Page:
Quantum Weirdness 103: How Many Worlds?// Summer Rerun

“He who laughs has not yet heard the bad news.”–Bertold Brecht

The good news is, this is the last of the current series of summer reruns.  The bad news is, that means vacation is over and I have to go back to work.  Grumble.

“There is no question that there is an unseen world. The problem is, how far is it from midtown and how late is it open?” –Woody Allen

For the quantum physics-uninitiated, get ready for the weirdest of the weird: the many worlds interpretation of quantum mechanics.

In Quantum Weirdness 101, we talked about the wave-particle duality of sub-atomic quanta, and how they appear to be in a superposition of every possible trajectory and location until an observer measures them.

In Quantum Weirdness 102, we discussed The Copenhagen Interpretation, which basically states that reality is just fuzzy on that level.  They are only potential trajectories–probabilities–interfering with each other, and this doesn’t have a measurable effect on our everyday macro world.   But we also visited Schrödinger’s infamous cat–the mind experiment that poked a colossal hole in  Copenhagen.

Image Credit: University of Oregon, 21st Century Science

The Copenhagen interpretation remained the most popular explanation for decades, in spite of Schrödinger.   But in 1957 cosmologist Hugh Everett made an astonishing proposal.  He suggested that the particles themselves–not merely their probabilities–interfere with one-another.  In this interpretation, they actually take every possible trajectory, each in an alternate universe.  Effectively every physically possible history exists in a huge–possibly infinite–number of alternate universes. So when we look in the box containing that possibly dead or alive cat it is actually in two universes: alive in one, dead in the other.   We just see it in the one we are in.   Taken to the extreme, every one of us would exist in a countless number of alternate universes.   Some would be imperceptibly different from ours, in others we might not even recognize ourselves or the the world around us.  And while Everett was mostly ignored or derided in his day, his many worlds interpretation has become a leading explanation of quantum weirdness, rivaling even Copenhagen.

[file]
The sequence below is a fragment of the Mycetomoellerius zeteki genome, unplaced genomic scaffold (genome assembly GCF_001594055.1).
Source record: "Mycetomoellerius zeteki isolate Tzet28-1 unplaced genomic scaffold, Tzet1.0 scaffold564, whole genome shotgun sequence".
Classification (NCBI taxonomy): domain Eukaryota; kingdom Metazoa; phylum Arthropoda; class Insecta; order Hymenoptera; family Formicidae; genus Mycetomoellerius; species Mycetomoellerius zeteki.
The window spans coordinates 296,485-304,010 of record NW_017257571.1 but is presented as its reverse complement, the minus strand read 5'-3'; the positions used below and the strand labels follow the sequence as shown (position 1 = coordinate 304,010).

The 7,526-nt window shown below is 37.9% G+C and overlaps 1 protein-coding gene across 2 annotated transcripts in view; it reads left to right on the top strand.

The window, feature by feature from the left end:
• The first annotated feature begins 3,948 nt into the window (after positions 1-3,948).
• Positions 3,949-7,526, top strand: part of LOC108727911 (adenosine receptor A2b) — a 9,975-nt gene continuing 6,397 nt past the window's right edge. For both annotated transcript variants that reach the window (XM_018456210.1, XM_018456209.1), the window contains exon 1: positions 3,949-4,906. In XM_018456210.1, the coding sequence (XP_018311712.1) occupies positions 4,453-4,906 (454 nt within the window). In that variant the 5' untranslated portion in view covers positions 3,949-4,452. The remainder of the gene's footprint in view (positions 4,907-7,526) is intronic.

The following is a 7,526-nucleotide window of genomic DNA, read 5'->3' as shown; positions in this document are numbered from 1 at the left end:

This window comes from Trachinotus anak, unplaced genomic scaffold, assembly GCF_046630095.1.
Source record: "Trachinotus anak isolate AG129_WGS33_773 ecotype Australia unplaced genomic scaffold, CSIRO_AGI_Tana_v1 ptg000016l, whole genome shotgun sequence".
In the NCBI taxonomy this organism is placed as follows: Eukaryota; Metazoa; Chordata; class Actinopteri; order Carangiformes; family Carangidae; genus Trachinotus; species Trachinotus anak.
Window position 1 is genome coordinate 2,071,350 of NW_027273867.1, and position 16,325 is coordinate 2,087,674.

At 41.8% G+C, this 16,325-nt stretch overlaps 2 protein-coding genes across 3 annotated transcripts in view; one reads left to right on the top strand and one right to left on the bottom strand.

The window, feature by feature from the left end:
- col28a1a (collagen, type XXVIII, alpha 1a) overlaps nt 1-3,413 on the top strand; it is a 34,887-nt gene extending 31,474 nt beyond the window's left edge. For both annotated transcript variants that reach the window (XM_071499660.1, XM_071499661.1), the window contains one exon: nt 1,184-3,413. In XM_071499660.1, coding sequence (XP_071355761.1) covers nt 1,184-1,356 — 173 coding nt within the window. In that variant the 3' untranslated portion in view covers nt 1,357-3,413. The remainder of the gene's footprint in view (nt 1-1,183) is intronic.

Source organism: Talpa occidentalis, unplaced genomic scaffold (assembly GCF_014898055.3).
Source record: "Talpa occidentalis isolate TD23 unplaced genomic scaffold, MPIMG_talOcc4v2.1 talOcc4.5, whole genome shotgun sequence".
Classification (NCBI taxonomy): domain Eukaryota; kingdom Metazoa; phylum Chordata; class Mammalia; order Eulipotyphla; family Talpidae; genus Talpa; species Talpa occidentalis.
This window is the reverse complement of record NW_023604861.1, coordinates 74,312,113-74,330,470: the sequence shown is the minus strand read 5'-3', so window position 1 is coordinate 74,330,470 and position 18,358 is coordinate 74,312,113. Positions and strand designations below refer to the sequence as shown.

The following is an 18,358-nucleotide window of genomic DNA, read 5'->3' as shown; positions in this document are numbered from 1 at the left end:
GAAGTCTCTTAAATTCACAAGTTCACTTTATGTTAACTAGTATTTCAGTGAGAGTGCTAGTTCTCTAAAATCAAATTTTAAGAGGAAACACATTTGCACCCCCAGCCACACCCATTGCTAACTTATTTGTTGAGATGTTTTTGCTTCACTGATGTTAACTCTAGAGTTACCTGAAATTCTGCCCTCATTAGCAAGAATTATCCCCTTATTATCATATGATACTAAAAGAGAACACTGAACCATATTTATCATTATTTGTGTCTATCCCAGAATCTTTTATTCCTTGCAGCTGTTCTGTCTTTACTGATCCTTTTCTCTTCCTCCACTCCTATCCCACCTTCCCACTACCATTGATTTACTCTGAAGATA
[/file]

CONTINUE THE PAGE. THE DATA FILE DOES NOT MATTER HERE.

So where do I stand?  Agnostic.  It is a rather optimistic world view.  I hope it’s true; I’m afraid it isn’t.  But many of the world’s top physicists now lean towards many worlds, and David Deutsch, among others, makes some very convincing arguments using deductive reasoning if not direct evidence.  I will leave it at this: it is a strong possibility that greatly influences my millennium conjectures. For more detailed background, check out the Wikipedia articles on The Many Worlds interpretation,  as well as general overview of quantum mechanics interpretations.   Or if you prefer, here is an entertaining video, shamelessly lifted from YouTube.


Cosmic Quote #4//Summer Rerun

“All generalizations are false, including this one.” –Mark Twain

Mark Twain

Droll?  We would expect that from the greatest raconteur of American letters.  But perhaps this is far more subtle and profound than a mere semantic joke.  Kurt Gödel proved with his incompleteness theorems that every self-consistent mathematical system must include statements that cannot be proven–the mathematical equivalent of “this statement is false.”  But Twain takes the classic liar’s paradox and applies it, it would seem, to all of existence itself.  There are things in life and in science we just can’t determine,  and that is the point of The Millennium Conjectures.   I need to ponder explanations for what the cutting edges of physics and cosmology are telling us, whether we can test them right now or not.   But don’t misinterpret this.  One of my readers suggested that if I believe things that cannot be proven scientifically, then it is no better than philosophy or religion.  I don’t know about philosophy, but this is most certainly nothing like religion, and for two good reasons.

  • First, these are, after all, conjectures and interpretations;  things I feel strongly could be true.  I do not believe absolutely that they are true.  As I said in an earlier post, they are what-ifs.
  • Second, I stand ready to alter or drop any of these conjectures if the light of further developments requires that I do so.  By further developments I mean new scientific discoveries or better explanations by individuals I consider to be credible scientists.

I don’t know of any religion that says either of those two things–let me know if you do.

Keep the above in mind as I present further conjectures.  Quantum Weirdness 103 will precede the next one, coming soon to a computer near you.

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